From the Microsoft launch article:
A few months ago, during Build 2016, we announced the Desktop Bridge, enabling developers to bring their existing desktop apps and games over to the Universal Windows Platform (UWP) by converting their app or game with the Desktop App Converter and then enhancing and extending it with UWP functionality. This then enables the path to gradually migrate the app or game to reach all Windows 10 devices over time, including phones, Xbox One and HoloLens.
Last month, along with the Windows 10 Anniversary Update SDK, we announced a process for you to start bringing these converted apps and games to the Windows Store for easier and safer distribution to customers.
Today we’re pleased to announce that new apps including Evernote, Arduino IDE, doubleTwist, PhotoScape, MAGIX Movie Edit Pro, Virtual Robotics Kit, Relab, SQL Pro, Voya Media, Predicted Desire and korAccount will become available in the Windows Store within the next few days for Windows 10 customers running the Anniversary Update (if you haven’t updated yet here’s how you can). As the apps become available in the Store, you will be able to find them in a full collection of apps built using the Desktop Bridge in the Windows Store.
These are the same apps that customers know and love, but are now available for download in the trusted Windows Store. For your customers, the Windows Store is the safest and most secure place for them to find and manage content across a range of Windows devices, including PCs, phones, Xbox One and HoloLens. For developers, the Desktop Bridge enables you to make use of the new functionality available to UWP apps right out of the gate, including access to a host of new APIs like Live Tiles, Cortana and Action Center that provide best-in-class support for thousands of scenarios across all of Windows. Evernote is already taking advantage of the new APIs to bring innovation to customers.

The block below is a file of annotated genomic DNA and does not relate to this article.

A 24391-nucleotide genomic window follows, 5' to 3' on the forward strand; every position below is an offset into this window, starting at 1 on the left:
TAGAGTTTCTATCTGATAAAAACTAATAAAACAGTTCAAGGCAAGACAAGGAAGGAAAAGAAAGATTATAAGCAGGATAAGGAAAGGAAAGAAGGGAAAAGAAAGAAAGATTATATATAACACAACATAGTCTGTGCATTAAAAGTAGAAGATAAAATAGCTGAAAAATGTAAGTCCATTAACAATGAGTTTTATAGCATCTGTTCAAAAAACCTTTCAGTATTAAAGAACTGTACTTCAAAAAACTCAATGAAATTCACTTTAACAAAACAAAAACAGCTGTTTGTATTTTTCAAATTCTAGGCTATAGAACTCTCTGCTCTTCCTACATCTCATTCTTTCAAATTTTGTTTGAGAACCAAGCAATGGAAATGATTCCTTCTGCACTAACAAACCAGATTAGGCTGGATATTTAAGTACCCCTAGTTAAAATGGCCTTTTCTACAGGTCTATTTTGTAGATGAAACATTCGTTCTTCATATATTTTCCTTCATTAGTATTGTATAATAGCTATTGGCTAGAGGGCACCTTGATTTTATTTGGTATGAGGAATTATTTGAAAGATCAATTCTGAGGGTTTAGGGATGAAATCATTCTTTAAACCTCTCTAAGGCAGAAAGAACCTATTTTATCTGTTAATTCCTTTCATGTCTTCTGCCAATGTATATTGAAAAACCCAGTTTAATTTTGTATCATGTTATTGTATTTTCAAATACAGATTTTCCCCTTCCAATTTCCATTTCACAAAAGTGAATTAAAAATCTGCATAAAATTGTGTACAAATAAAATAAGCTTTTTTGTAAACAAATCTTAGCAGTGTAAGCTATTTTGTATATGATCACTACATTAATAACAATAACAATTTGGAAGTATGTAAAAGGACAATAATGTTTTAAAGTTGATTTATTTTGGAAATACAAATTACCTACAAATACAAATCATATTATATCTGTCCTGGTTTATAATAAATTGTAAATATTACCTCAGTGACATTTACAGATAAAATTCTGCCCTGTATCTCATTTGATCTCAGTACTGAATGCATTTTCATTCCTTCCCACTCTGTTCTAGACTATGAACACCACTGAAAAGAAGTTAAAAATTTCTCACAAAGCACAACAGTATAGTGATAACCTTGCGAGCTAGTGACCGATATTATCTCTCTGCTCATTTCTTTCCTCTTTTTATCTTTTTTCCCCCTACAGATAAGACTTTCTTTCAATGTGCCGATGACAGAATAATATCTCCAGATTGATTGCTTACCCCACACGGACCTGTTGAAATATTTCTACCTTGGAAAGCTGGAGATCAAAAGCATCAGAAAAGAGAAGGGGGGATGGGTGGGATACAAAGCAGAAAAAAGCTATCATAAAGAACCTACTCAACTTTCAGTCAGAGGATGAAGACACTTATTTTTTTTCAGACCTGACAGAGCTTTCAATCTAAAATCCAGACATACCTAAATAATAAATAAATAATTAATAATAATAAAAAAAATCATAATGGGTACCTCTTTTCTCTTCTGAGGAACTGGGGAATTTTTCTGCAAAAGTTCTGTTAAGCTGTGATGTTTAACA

Good to know. On my Windows 10 PCs, I'm still trying to transition, mentally, from looking for applications 'on the Web' to looking in the Store first, but we'll get there eventually! Apple faced exactly this battle with the App Store arriving on Macs and it's clearly a multi-year process - again, even three years later more than half my Mac applications are from manually-downloaded disk images and installers.
The theory for these Win32/.NET-converted applications is that, once in the Store, developers can go back and start adding in UWP and Windows 10-specific features, maybe even one day enabling compatibility with Windows 10 Mobile (and HoloLens and Xbox etc.)